Li-fi is soon to make its way in the aircraft, it will have a greater effect because it offers a better onboard communication experience in terms of bandwidth, latency, and stability. Its main benefit is that visible light does not interfere with an airline's sensitive equipment, making flights safer. Its links are also unaffected by aircraft movements.



Source: FastTrack

Installation of Li-Fi systems on aircraft would also be advantageous because it eliminates cabling. Infrastructure changes to accommodate Li-Fi onboard the aircraft to low-weight fiber optic solutions will help reduce the plane's weight and fuel consumption.


As Li-Fi is installed in airline cabins, it will have a greater effect because it offers a better onboard communication experience in terms of bandwidth, latency, and stability. Its main benefit is that visible light does not interfere with an airline's sensitive equipment, making flights safer. Its links are also unaffected by aircraft movements.


Installation of Li-Fi systems on aircraft would also be advantageous because it eliminates cabling. Infrastructure changes to accommodate Li-Fi onboard the aircraft to low-weight fiber optic solutions will help reduce the plane's weight and fuel consumption.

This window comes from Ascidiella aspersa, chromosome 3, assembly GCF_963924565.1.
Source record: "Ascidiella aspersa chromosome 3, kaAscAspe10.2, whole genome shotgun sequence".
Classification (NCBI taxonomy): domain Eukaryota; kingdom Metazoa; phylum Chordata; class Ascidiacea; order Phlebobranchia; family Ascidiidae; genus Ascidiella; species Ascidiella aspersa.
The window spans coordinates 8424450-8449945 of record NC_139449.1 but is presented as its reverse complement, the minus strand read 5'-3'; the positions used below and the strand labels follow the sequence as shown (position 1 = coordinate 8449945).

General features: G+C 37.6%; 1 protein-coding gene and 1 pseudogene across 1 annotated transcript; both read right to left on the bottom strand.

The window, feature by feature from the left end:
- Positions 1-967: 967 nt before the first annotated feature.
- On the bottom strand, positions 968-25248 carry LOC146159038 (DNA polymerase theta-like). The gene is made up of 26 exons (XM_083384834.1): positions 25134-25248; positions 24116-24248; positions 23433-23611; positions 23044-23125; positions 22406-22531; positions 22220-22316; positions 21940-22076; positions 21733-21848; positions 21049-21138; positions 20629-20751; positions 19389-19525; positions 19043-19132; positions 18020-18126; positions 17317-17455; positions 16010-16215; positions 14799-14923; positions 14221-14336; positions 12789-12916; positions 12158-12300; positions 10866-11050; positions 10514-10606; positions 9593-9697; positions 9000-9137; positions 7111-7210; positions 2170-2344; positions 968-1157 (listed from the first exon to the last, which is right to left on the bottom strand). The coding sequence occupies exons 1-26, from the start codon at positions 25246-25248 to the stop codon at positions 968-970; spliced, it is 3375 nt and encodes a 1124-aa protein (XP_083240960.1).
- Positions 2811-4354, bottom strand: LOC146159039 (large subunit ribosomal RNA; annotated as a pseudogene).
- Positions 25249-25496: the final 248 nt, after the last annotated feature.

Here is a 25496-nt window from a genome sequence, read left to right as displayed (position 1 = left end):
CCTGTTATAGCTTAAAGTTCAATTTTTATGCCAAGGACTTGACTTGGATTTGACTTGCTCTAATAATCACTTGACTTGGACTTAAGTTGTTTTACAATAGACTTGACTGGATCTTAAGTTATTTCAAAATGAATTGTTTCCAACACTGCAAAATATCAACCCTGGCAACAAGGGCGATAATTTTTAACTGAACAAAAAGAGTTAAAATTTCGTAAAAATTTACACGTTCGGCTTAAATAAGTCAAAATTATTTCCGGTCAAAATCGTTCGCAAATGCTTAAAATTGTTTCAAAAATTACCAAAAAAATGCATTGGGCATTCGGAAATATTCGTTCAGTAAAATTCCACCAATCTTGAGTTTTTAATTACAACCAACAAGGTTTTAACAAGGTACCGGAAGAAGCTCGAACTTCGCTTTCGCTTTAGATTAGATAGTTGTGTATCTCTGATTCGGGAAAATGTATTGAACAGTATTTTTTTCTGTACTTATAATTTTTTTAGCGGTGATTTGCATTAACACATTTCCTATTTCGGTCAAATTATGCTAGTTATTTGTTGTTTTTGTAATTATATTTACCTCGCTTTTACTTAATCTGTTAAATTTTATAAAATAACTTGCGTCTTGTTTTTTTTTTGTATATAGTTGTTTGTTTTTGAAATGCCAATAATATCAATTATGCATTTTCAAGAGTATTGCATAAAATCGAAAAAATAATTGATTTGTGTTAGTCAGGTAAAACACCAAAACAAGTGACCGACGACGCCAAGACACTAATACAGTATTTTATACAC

Li-Fi around the world

Indonesia is one of the first countries to test Li-Fi in an educational facility. Signify (Euronext: LIGHT), the world leader in lighting, announced today that it is piloting its commercial Li-Fi system with more than 30 customers in Europe, North America, and Asia.


Smart village in India

India has also started their journey with Li-fi recently, with two villages in Gujrat, Akrund, and Navangar. The two villages were recently connected with li-fi connectivity by an Ahmedabad-based startup, making them India's first smart village. Now, these two villages will get faster, safer internet through electricity lines.




Why Li-Fi will not replace Wi-Fi any time sooner


It is important to understand that Li-Fi is not actually a modern technology. The same wireless IR transmission technology is used by your television remote. Li-Fi stands for visible light communication (VLC), which can transfer data at speeds of up to 224 gigabits per second by using light. This is generally referred to as the upload and download rates. Although Li-Fi will allow you to transmit large amounts of data much faster, there will be no improvement in latency, or what we commonly refer to as "lag."


Li-Fi can transfer data at speeds of up to 224 gigabits per second by using light. This means that a Li-Fi would not boost the efficiency of internet media such as video conferencing, video games, or internet-based phone calls (VoIP).


There is no Li-Fi if all power to light is switched off. However, Li-Fi technology can be programmed to dim to the point that a room appears dark while still transmitting data. Between 10% and 90% illumination, there is consistent efficiency.


Though Li-fi can be used for secured areas and to prevent electromagnetic interference, it is not going to replace Wi-fi any time soon.




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To help their work, Newsmusk allows writers to use primary sources. White papers, government data, initial reporting, and interviews with industry experts are only a few examples. Where relevant, we also cite original research from other respected publishers.

Source: PureLiFi, Times of India, Wikipedia